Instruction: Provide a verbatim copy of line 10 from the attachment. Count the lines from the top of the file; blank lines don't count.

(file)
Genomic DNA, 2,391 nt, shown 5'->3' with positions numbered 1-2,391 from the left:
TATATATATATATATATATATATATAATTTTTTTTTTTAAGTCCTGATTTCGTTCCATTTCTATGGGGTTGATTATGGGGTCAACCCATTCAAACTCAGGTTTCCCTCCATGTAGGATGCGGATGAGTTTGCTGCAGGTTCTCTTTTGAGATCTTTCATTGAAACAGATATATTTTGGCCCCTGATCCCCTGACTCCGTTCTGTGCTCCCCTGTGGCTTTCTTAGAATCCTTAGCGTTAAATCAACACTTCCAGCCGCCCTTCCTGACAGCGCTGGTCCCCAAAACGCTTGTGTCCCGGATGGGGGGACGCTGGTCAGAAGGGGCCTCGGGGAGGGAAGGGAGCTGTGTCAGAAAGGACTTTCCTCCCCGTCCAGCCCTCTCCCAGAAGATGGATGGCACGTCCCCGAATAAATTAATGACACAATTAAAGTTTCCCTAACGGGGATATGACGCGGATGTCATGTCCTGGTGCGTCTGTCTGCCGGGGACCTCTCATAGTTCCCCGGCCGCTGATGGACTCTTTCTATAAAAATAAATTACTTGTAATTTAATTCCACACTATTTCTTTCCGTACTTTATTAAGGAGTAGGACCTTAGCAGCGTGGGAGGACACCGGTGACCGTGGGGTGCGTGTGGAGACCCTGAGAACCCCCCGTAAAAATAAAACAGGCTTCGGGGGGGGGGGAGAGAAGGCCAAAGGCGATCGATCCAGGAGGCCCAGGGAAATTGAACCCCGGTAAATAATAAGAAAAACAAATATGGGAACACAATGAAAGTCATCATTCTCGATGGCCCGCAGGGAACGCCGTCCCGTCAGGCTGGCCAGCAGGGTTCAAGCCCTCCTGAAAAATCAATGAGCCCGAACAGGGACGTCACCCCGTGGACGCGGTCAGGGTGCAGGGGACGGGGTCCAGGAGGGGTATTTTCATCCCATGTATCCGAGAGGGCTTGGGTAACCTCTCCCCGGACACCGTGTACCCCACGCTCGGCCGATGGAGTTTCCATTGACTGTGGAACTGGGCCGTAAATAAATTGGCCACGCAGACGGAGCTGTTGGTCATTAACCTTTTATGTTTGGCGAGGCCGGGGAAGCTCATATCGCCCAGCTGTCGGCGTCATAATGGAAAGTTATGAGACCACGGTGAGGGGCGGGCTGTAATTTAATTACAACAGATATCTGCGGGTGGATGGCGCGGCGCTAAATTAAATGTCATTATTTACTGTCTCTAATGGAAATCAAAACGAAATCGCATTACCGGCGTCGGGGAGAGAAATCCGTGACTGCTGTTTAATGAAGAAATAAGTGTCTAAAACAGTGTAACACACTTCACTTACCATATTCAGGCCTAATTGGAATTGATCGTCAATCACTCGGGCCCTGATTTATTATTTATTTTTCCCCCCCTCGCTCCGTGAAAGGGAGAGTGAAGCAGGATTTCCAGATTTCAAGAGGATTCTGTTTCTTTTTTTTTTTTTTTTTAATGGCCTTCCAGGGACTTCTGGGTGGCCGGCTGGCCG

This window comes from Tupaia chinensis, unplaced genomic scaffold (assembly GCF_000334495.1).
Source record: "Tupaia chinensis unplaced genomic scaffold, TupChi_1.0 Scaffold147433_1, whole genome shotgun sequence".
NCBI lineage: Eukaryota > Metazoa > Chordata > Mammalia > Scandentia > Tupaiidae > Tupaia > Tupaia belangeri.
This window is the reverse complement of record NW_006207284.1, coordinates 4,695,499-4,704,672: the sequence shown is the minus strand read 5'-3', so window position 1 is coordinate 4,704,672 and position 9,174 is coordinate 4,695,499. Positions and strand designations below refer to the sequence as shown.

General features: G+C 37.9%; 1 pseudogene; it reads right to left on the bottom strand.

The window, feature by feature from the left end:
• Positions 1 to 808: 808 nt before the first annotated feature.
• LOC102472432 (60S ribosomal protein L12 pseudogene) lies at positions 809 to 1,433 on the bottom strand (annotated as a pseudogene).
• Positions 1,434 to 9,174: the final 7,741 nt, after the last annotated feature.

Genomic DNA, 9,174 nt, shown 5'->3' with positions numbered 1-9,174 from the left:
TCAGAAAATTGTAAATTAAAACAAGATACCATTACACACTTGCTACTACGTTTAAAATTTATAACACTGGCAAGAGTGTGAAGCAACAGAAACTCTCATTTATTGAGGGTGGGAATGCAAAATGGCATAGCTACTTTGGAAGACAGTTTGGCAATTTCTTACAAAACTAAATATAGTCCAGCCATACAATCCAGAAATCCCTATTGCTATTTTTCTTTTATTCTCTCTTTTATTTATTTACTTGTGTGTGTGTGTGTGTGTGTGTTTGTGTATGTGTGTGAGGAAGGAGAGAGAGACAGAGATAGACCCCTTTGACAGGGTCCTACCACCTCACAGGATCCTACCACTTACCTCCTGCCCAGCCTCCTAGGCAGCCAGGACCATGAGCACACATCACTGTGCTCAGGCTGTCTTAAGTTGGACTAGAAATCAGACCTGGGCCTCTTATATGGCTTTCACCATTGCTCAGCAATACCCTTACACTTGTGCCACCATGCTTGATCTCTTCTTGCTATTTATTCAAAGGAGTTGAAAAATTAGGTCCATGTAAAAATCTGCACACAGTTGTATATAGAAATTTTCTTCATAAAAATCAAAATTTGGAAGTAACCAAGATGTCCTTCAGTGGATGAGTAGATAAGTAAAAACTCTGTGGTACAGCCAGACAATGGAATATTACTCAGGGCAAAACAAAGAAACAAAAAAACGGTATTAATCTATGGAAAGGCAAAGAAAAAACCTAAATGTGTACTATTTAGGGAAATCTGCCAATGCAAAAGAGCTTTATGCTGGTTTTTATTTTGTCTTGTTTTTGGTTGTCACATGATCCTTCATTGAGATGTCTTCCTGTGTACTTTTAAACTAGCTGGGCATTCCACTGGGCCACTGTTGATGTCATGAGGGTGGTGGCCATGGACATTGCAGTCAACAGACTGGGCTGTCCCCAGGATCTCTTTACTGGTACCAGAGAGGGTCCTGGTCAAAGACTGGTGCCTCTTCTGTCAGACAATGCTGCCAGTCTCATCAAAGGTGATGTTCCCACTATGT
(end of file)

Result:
• LOC102472432 (60S ribosomal protein L12 pseudogene) lies at positions 809 to 1,433 on the bottom strand (annotated as a pseudogene).